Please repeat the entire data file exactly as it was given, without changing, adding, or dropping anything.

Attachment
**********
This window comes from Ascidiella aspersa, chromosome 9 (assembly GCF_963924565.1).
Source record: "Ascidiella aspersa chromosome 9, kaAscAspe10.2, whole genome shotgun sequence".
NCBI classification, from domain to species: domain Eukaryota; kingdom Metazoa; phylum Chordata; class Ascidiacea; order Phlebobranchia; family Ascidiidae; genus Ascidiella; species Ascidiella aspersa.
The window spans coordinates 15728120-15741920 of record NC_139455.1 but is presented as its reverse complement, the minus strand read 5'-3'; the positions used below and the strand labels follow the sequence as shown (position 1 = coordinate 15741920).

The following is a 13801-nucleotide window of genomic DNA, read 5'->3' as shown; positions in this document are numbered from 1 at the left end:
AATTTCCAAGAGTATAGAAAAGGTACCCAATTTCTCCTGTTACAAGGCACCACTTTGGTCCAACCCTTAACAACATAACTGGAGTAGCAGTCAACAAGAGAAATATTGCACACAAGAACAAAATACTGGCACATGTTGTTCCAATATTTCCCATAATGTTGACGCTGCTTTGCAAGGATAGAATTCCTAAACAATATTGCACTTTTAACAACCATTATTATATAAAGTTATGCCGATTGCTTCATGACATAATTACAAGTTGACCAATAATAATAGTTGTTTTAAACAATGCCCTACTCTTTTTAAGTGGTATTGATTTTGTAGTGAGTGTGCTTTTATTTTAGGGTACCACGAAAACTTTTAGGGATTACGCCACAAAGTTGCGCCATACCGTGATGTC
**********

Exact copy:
This window comes from Ascidiella aspersa, chromosome 9 (assembly GCF_963924565.1).
Source record: "Ascidiella aspersa chromosome 9, kaAscAspe10.2, whole genome shotgun sequence".
NCBI classification, from domain to species: domain Eukaryota; kingdom Metazoa; phylum Chordata; class Ascidiacea; order Phlebobranchia; family Ascidiidae; genus Ascidiella; species Ascidiella aspersa.
The window spans coordinates 15728120-15741920 of record NC_139455.1 but is presented as its reverse complement, the minus strand read 5'-3'; the positions used below and the strand labels follow the sequence as shown (position 1 = coordinate 15741920).

The following is a 13801-nucleotide window of genomic DNA, read 5'->3' as shown; positions in this document are numbered from 1 at the left end:
AATTTCCAAGAGTATAGAAAAGGTACCCAATTTCTCCTGTTACAAGGCACCACTTTGGTCCAACCCTTAACAACATAACTGGAGTAGCAGTCAACAAGAGAAATATTGCACACAAGAACAAAATACTGGCACATGTTGTTCCAATATTTCCCATAATGTTGACGCTGCTTTGCAAGGATAGAATTCCTAAACAATATTGCACTTTTAACAACCATTATTATATAAAGTTATGCCGATTGCTTCATGACATAATTACAAGTTGACCAATAATAATAGTTGTTTTAAACAATGCCCTACTCTTTTTAAGTGGTATTGATTTTGTAGTGAGTGTGCTTTTATTTTAGGGTACCACGAAAACTTTTAGGGATTACGCCACAAAGTTGCGCCATACCGTGATGTC